This was an article I wrote on 22nd August 2006 (Madras Day) when five heritage buildings were threatened. Of these, St Ebba’s has miraculously survived and is now looking beautiful with a fresh coat of paint. The others have gone.

 MM here stands for Madras Musings.

All fall down

What a birthday for a city! With just a week to go for the celebrations to begin, Madras that is Chennai has been given three, no make that four gifts and the number may keep increasing. All these are going to be spanking new buildings, full of concrete and glass if commercial or swank apartment blocks with swimming pools if residential. Some promise both in the same location. What more could the city want?

Unfortunately, they are all coming up on what would have been considered heritage sites had we only had a law to that effect. As for whatever stood there earlier, what of them? We at Madras Musings are mourning their passing even if very few others are concerned or bothered.

What follows is an obituary for those vanished/vanishing/ to be demolished structures that once defined the city.

  1. Kardyl or the Bharat Insurance Building – In its heyday, shortly after it was completed in 1897, it was described as “a palatial structure… one of the sights of the city, making a far greater show than any other commercial buildings on Mount Road”. It was designed by JH Stephen of the Madras PWD for WE Smith, leading wholesale druggists, opticians, dealers in surgical instruments and also strangely enough in aerated waters for which there was a factory just behind the building. The main structure, described by the editor of this paper in a column as a symbol of “the losing battle for the city’s heritage” had a magnificent 60 by 40 ft showroom, besides rooms for doctors and dentists. A later treatise on the architecture of the city described it as reflecting a “multitude of styles”. WE Smith became a part of Spencers in 1925 and the building was bought in 1934 by Bharat Insurance. In time the triangular garden in the front of the building was built over by the Bharat Insurance Building which completely hid one side of the older structure from view. The building was let out to various tenants and in 1957, with the nationalization of insurance, LIC became the owner.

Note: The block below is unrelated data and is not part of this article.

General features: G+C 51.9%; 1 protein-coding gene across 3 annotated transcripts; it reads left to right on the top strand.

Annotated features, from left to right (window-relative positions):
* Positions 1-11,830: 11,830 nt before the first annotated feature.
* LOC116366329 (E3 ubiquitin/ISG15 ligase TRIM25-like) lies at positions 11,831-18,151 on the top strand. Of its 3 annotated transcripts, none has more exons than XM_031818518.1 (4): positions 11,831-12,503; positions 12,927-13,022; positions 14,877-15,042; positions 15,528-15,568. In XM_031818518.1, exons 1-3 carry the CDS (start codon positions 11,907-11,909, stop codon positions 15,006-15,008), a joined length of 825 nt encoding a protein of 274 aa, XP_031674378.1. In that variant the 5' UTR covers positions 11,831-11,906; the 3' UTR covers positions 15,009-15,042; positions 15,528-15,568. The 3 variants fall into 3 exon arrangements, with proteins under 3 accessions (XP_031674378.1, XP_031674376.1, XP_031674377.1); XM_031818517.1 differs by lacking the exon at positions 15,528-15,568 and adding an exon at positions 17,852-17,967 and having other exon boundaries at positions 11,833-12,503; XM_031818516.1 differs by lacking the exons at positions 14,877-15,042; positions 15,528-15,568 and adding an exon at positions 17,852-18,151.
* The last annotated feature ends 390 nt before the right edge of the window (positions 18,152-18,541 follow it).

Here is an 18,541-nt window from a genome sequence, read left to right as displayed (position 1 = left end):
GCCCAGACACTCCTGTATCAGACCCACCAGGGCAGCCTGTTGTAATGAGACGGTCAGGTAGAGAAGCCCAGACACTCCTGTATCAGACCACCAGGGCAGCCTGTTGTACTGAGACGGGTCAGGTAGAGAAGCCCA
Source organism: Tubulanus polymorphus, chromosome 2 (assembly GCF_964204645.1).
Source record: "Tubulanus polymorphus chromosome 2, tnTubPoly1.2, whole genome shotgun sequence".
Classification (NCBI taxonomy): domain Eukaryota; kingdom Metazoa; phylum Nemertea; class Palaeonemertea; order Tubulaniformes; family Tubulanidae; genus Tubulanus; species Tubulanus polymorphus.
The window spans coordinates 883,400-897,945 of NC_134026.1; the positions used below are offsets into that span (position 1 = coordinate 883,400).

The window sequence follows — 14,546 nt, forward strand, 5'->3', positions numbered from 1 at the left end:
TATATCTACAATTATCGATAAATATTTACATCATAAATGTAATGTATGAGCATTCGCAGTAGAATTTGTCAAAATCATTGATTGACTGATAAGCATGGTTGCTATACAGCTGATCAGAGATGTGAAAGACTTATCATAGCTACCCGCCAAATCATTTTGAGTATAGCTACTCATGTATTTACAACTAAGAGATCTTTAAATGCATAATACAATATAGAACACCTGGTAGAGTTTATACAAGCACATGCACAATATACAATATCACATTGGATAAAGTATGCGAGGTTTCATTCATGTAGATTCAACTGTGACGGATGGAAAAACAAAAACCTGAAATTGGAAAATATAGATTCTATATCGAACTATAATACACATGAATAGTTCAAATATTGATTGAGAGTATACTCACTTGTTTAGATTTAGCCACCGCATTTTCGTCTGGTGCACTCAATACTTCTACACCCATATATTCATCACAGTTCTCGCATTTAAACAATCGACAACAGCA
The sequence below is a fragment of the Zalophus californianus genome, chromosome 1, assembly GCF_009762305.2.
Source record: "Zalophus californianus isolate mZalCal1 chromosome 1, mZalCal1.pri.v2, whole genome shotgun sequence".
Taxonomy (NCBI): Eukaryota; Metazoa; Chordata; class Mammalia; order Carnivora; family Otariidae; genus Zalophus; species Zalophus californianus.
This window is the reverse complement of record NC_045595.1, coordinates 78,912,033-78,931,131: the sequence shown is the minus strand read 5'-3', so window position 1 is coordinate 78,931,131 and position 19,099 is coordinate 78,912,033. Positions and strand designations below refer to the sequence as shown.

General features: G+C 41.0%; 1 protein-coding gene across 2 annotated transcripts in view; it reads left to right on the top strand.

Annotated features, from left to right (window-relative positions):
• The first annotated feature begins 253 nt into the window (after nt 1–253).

Poor maintenance was the building’s bane and gradually it was allowed to go to seed. There were difficulties with tenants even as the LIC attempted to get them evicted. The PWD gave a report in the 1990s that the building was under severe structural stress and needed repair immediately. LIC however chose to remain silent and let the building go from bad to worse, till recently when having succeeded in evicting most of the tenants, private tenders were finalized for the demolition. The actual work of demolition began early in the second week of August when part of the roof, the flattened peak and several sunshades were brought down.The demolition was however challenged in court by the Indian National Trust for Architectural and Cultural Heritage on August 10th and the High Court of Madras granted an interim injunction staying the demolition till further hearing.

What does the city stand to lose if the building is allowed to be demolished? First, the structure is a landmark piece of architecture, symbolic of the city’s unique Indo Saracenic style. Second, its interior going by what is described in “Madras, the Architectural Heritage” by Kalpana and Frank Schiffer is rich with stained glass panels, decorated false ceilings, wooden staircases and ornamental cast iron work. In short it is a valuable piece of the city’s heritage which could have any number of alternative uses if only it was preserved. The LIC, which has taken pride in restoration of its heritage buildings elsewhere in country has however shown a complete lack of interest in this treasure of Chennai.

  1. Gandhi Illam – This was a stately though medium sized structure that stood inside Government Estate just before Rajaji Hall. It was named Gandhi Illam when in 1969, it was converted into a museum devoted to the Mahatma’s life and was inaugurated on 2nd October that year by M Karunanidhi the present Chief Minister. Over the years, the building suffered neglect and was declared to be a dilapidated structure a few years ago when the exhibits were shifted. This year, a mysterious fire broke out (as it often does in heritage buildings in Chennai, does it not) and the demolition of the structure was ordered at once. When a Madras Musings representative visited the site, the work of bringing the building down was already half way through. MM wonders as to what is to come up in its place? A modern day PWD monstrosity? Is this the way we pay homage to a building named after the father of the Nation?